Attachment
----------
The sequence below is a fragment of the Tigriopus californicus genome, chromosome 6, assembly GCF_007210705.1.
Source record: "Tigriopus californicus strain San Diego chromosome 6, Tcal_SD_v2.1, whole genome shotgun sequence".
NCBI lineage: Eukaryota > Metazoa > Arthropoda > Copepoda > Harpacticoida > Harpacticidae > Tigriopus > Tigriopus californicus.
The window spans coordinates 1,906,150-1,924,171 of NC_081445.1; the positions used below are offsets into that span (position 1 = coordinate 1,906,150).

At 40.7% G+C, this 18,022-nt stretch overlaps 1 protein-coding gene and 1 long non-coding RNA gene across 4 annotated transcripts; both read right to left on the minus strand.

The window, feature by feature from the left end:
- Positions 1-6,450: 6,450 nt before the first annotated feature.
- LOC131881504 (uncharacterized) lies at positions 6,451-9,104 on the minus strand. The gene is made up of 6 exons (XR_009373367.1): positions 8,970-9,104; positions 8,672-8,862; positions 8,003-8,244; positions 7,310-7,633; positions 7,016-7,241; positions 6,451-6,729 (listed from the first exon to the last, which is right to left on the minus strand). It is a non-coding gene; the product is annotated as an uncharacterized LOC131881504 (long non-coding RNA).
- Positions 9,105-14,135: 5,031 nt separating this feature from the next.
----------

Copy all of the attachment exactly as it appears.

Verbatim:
The sequence below is a fragment of the Tigriopus californicus genome, chromosome 6, assembly GCF_007210705.1.
Source record: "Tigriopus californicus strain San Diego chromosome 6, Tcal_SD_v2.1, whole genome shotgun sequence".
NCBI lineage: Eukaryota > Metazoa > Arthropoda > Copepoda > Harpacticoida > Harpacticidae > Tigriopus > Tigriopus californicus.
The window spans coordinates 1,906,150-1,924,171 of NC_081445.1; the positions used below are offsets into that span (position 1 = coordinate 1,906,150).

At 40.7% G+C, this 18,022-nt stretch overlaps 1 protein-coding gene and 1 long non-coding RNA gene across 4 annotated transcripts; both read right to left on the minus strand.

The window, feature by feature from the left end:
- Positions 1-6,450: 6,450 nt before the first annotated feature.
- LOC131881504 (uncharacterized) lies at positions 6,451-9,104 on the minus strand. The gene is made up of 6 exons (XR_009373367.1): positions 8,970-9,104; positions 8,672-8,862; positions 8,003-8,244; positions 7,310-7,633; positions 7,016-7,241; positions 6,451-6,729 (listed from the first exon to the last, which is right to left on the minus strand). It is a non-coding gene; the product is annotated as an uncharacterized LOC131881504 (long non-coding RNA).
- Positions 9,105-14,135: 5,031 nt separating this feature from the next.